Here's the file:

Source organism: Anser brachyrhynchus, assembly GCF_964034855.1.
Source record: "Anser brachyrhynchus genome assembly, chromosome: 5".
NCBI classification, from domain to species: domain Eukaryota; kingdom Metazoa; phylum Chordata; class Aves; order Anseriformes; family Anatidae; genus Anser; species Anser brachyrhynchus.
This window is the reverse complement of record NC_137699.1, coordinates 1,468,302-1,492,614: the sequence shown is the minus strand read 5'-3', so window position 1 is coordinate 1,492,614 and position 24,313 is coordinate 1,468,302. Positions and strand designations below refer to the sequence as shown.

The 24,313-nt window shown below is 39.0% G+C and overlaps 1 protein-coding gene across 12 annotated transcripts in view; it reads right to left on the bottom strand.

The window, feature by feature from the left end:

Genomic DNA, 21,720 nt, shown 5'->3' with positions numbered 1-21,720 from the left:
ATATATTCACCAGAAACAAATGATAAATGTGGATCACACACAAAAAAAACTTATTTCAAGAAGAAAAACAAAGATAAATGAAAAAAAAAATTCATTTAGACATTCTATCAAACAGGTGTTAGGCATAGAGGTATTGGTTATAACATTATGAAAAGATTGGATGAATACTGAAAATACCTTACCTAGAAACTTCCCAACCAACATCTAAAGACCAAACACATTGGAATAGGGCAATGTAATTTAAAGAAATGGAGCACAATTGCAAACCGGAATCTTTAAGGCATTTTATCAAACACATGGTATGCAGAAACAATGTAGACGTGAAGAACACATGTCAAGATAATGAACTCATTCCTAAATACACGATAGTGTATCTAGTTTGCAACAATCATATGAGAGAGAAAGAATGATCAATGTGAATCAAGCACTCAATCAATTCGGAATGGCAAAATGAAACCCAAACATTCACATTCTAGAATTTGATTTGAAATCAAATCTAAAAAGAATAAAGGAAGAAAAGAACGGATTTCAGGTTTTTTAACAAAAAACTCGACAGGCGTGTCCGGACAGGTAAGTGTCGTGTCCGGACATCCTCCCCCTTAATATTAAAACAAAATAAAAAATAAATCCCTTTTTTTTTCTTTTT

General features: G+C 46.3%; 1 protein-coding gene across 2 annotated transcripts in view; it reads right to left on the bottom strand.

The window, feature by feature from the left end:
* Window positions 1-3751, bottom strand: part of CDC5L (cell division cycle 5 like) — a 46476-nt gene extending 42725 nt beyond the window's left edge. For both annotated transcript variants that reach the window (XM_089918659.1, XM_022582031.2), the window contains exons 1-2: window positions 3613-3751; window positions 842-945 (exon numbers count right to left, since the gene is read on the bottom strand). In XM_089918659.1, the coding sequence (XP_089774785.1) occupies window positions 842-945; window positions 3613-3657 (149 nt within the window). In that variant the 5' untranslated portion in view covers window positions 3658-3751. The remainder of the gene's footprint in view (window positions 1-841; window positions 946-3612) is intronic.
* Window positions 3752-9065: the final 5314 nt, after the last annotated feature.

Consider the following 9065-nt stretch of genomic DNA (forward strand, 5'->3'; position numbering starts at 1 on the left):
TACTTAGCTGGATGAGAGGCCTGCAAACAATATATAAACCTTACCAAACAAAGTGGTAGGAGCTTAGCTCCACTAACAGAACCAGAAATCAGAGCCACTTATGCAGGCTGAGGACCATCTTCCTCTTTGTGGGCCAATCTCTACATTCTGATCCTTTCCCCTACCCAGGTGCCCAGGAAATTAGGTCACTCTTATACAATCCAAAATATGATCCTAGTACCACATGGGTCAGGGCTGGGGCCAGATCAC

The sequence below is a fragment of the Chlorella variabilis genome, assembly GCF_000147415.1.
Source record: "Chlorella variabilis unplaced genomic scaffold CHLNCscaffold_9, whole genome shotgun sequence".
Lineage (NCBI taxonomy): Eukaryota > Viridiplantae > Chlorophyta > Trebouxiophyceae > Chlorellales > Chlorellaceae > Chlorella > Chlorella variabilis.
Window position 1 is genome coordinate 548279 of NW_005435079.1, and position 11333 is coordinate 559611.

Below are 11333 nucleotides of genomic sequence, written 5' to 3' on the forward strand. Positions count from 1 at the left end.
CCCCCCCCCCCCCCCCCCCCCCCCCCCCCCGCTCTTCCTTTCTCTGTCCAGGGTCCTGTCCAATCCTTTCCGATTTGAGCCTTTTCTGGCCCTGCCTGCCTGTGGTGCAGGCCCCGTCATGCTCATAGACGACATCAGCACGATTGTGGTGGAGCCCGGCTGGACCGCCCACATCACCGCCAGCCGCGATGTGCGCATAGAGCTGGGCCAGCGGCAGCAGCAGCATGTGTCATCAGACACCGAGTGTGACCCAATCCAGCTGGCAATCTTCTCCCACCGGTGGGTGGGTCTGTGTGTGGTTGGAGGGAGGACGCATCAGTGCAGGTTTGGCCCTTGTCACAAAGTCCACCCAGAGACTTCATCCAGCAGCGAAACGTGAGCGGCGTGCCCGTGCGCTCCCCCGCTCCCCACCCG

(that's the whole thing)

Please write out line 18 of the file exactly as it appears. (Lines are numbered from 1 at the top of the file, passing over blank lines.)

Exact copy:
Window position 1 is genome coordinate 548279 of NW_005435079.1, and position 11333 is coordinate 559611.